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Infants tune up to music's core qualities.

Babies may not know the difference between Beethoven and Boys II Men, but don't underestimate their musical judgment. Infants perceive pairs of musical tones just as adults do, finding certain acoustic duos pleasant and others jarring, a new study finds.

People may possess innate brain mechanisms that consistently endow specific combinations of musical tones with either a dulcet or a distasteful sound, assert psychologists Marcel R. Zentner of the University of Geneva and Jerome A. Kagan of Harvard University.

Certain pairs of musical tones differ in frequency, or number of sound waves per second, in such a way as to prove likable, or consonant, to adult ears when played together. Disparities between the frequencies of other pairs of tones are perceived as harsh, or dissonant.

At 4 months of age, babies mirror the musical tastes of their elders by showing a clear fondness for consonant sounds and an abiding dislike for dissonant sounds, according to Zentner and Kagan's study.

"The human infant may possess a biological preparedness that makes consonance perceptually more attractive than dissonance," the researchers contend in the Sept. 5 Nature.

Research conducted in the past several years by other scientists indicates that the ability to discriminate consonant from dissonant pairs of tones emerges by age 6 months.

"But this appears to be the first evidence suggesting that infants actually prefer consonance to dissonance," holds psychologist Laurel J. Trainor of McMaster University in Hamilton, Ontario.

Zentner and Kagan studied 32 babies, all 4 months old, selected from white, middle-class families. During testing, each infant reclined in a flexible seat placed on a table and listened to music originating from a nearby speaker emblazoned with an eye-catching bull's-eye pattern.

Infants heard 35-second segments adapted from two European folk songs, neither of which they had heard at home. Each segment consisted of pairs of notes played simultaneously by a music synthesizer.

The researchers produced a consonant and a dissonant rendition of each tune.

The versions were identical in tempo, rhythm, and all other respects except the frequency differences between the pairs of tones.

Infants looked substantially longer at the bull's-eye pattern on the speaker, made fewer movements, and exhibited less fussiness while hearing the consonant melodies than when listening to the dissonant versions of the same tunes, Zentner and Kagan contend. This suggests that the babies preferred consonant melodies and experienced physiological arousal during the dissonant counterparts.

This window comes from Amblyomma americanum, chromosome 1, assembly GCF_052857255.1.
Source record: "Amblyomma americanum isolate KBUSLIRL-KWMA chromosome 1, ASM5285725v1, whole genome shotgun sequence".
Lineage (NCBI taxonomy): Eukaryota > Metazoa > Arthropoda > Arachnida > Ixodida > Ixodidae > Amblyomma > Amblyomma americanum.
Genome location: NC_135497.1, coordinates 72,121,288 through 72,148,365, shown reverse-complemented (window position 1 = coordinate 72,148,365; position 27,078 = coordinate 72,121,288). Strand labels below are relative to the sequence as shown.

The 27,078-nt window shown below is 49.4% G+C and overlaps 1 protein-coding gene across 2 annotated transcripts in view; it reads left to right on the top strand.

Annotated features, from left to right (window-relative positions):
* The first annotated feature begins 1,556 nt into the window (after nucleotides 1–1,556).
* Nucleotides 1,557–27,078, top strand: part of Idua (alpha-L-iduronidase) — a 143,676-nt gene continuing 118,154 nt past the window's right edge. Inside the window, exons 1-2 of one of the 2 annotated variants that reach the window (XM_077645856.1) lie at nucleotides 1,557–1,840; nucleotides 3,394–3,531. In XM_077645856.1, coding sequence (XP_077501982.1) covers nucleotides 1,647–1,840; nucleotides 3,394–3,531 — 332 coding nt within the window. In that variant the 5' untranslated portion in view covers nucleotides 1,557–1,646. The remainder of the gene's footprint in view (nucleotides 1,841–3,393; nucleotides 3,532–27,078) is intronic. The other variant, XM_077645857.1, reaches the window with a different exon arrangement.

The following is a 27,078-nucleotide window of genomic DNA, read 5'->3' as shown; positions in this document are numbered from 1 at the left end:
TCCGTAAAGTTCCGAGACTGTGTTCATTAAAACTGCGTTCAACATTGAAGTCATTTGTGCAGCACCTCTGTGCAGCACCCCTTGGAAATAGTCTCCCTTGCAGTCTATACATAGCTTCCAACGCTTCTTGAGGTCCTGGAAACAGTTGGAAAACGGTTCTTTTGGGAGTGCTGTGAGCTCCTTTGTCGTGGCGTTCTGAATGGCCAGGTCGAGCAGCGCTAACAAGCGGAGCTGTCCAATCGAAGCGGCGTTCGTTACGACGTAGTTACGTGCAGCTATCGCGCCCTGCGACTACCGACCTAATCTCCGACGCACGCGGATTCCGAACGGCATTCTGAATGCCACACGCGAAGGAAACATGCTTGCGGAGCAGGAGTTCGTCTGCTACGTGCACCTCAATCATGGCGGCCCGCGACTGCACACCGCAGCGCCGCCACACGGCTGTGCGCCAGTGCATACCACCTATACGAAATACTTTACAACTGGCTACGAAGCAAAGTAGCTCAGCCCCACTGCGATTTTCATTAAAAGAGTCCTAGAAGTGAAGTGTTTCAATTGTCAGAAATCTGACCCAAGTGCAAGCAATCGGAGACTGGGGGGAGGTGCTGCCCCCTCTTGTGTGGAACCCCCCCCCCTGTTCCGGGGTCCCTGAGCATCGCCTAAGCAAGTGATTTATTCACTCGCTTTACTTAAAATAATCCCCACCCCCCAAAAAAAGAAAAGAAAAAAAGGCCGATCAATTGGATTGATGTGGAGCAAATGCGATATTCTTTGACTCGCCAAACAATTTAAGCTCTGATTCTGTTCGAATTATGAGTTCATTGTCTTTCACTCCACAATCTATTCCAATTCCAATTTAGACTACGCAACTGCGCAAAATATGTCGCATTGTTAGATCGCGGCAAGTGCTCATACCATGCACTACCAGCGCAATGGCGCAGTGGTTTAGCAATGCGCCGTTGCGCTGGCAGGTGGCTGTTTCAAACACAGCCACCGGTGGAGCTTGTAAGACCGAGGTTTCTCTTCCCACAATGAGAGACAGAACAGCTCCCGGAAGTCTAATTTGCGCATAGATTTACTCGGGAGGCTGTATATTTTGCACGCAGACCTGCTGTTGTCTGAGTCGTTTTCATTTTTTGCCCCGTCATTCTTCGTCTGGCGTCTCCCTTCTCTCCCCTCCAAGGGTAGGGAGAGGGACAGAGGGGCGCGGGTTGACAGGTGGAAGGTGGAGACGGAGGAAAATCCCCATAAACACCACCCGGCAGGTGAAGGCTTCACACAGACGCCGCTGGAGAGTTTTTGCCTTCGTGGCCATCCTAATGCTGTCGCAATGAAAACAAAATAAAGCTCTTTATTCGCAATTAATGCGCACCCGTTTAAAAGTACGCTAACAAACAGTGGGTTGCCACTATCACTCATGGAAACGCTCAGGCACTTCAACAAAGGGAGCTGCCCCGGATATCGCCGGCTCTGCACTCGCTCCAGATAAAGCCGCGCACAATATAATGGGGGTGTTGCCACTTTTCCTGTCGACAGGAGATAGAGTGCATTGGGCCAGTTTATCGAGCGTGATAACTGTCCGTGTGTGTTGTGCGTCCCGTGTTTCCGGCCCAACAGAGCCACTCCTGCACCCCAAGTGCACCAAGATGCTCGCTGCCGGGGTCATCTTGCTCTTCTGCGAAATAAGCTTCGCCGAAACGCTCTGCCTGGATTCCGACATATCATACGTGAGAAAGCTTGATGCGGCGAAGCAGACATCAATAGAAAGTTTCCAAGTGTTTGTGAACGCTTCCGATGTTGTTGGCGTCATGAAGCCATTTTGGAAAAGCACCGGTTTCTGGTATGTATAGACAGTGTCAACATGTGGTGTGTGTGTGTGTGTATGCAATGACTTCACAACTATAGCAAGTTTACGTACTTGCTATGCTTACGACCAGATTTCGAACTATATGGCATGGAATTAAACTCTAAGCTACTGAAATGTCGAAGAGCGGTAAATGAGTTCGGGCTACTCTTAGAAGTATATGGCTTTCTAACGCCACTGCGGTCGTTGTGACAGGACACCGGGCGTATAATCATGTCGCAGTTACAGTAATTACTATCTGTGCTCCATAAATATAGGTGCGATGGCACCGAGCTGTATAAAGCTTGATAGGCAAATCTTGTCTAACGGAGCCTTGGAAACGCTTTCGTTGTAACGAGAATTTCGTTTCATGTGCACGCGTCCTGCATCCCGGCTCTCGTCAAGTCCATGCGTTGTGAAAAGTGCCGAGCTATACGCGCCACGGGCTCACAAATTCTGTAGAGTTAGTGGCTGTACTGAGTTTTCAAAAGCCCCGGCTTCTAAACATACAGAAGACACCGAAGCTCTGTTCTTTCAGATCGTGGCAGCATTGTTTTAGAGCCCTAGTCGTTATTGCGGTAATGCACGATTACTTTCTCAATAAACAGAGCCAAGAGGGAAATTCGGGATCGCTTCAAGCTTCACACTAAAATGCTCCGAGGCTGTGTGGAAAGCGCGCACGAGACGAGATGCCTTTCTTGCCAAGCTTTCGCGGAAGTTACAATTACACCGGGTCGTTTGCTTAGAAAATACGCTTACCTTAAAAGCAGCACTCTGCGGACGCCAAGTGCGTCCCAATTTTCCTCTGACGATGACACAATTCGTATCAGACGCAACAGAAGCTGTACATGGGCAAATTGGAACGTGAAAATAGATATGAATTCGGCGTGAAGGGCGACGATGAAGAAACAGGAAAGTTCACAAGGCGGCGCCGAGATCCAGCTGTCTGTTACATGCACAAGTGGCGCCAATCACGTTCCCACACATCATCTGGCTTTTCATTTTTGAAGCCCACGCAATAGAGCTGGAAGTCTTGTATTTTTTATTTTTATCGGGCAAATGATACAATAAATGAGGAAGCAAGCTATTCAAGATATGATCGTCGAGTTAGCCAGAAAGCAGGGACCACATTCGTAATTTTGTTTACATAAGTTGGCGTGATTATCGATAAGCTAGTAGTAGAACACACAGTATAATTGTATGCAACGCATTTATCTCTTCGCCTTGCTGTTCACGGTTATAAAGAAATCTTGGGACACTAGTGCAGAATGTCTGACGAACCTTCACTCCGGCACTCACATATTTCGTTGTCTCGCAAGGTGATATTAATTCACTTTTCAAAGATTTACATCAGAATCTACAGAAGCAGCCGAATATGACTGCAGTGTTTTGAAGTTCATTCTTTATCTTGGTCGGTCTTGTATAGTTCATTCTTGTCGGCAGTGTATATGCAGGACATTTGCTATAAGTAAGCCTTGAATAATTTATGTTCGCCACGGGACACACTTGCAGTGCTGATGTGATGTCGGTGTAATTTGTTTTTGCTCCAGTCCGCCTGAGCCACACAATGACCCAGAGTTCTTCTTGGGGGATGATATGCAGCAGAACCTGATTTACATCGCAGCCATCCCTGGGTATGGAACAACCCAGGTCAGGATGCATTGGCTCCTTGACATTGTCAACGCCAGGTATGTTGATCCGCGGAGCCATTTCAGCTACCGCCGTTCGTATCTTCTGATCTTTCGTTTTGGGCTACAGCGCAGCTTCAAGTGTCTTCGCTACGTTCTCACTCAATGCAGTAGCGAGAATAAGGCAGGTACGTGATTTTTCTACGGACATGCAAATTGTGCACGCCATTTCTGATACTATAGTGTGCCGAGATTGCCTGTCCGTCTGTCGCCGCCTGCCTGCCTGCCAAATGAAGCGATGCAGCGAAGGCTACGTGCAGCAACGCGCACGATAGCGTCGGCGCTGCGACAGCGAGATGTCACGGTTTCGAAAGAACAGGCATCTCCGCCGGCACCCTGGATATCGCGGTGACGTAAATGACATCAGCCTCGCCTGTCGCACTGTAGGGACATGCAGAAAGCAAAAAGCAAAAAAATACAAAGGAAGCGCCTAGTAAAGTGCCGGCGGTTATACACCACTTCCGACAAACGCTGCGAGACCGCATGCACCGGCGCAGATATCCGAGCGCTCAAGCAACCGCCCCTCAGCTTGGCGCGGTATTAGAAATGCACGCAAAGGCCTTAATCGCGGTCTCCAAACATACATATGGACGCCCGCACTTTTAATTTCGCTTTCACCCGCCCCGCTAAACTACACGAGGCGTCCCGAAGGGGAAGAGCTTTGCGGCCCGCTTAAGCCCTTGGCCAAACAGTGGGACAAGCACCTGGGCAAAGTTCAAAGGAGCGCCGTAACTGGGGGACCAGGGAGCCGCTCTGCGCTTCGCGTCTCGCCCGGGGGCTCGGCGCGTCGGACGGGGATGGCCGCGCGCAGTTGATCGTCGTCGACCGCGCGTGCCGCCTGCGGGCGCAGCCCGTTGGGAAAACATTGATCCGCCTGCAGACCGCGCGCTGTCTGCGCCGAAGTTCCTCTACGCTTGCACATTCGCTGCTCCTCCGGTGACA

Moreover, eight infants turned away from the speaker or emitted sounds of distress, such as whining, only during the dissonant versions. None of the infants reacted in these ways only to consonant renditions.

"These new findings are interesting, but they build on previous work pointing to an innate basis for musical perception," says psychologist Carol L. Krumhansl of Cornell University.

For instance, Krumhansl and Peter W. Jusczyk of the State University of New York at Buffalo have found that by the age of 4 1/2 months, babies listen longer to Mozart minuets that have short pauses inserted between phrases, which musicians treat as "natural" segments of the musical flow, than to the same minuets with pauses placed in the middle of phrases.

Other investigations indicate that 6-month-old infants prefer listening to musical scales sampled from a variety of cultures rather than to scales composed of randomly chosen notes (SN: 7/21/90, p. 46). - B. Bower
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Title Annotation:music preferences clear at young ages
Author:Bower, Bruce
Publication:Science News
Date:Sep 7, 1996
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